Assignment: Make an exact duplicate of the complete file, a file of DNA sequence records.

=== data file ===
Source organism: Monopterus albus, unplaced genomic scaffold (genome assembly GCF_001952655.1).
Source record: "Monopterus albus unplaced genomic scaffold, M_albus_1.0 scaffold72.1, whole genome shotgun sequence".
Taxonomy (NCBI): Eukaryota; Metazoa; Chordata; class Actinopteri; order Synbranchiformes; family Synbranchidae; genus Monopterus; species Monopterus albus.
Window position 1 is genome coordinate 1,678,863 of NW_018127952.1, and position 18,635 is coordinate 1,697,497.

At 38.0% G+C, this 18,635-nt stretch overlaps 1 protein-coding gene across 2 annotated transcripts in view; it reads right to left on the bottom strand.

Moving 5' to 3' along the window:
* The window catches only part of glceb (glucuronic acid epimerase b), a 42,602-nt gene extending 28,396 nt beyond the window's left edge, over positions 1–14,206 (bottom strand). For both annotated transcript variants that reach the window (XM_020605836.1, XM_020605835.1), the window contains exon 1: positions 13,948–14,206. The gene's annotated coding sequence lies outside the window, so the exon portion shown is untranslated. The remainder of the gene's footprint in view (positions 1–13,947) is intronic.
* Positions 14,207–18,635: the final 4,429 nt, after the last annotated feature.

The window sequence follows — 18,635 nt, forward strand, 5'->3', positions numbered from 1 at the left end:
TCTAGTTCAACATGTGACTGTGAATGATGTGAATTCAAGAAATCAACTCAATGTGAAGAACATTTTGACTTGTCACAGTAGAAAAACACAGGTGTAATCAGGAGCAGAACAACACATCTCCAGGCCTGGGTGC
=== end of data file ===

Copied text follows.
Source organism: Monopterus albus, unplaced genomic scaffold (genome assembly GCF_001952655.1).
Source record: "Monopterus albus unplaced genomic scaffold, M_albus_1.0 scaffold72.1, whole genome shotgun sequence".
Taxonomy (NCBI): Eukaryota; Metazoa; Chordata; class Actinopteri; order Synbranchiformes; family Synbranchidae; genus Monopterus; species Monopterus albus.
Window position 1 is genome coordinate 1,678,863 of NW_018127952.1, and position 18,635 is coordinate 1,697,497.

At 38.0% G+C, this 18,635-nt stretch overlaps 1 protein-coding gene across 2 annotated transcripts in view; it reads right to left on the bottom strand.

Moving 5' to 3' along the window:
* The window catches only part of glceb (glucuronic acid epimerase b), a 42,602-nt gene extending 28,396 nt beyond the window's left edge, over positions 1–14,206 (bottom strand). For both annotated transcript variants that reach the window (XM_020605836.1, XM_020605835.1), the window contains exon 1: positions 13,948–14,206. The gene's annotated coding sequence lies outside the window, so the exon portion shown is untranslated. The remainder of the gene's footprint in view (positions 1–13,947) is intronic.
* Positions 14,207–18,635: the final 4,429 nt, after the last annotated feature.

The window sequence follows — 18,635 nt, forward strand, 5'->3', positions numbered from 1 at the left end:
TCTAGTTCAACATGTGACTGTGAATGATGTGAATTCAAGAAATCAACTCAATGTGAAGAACATTTTGACTTGTCACAGTAGAAAAACACAGGTGTAATCAGGAGCAGAACAACACATCTCCAGGCCTGGGTGC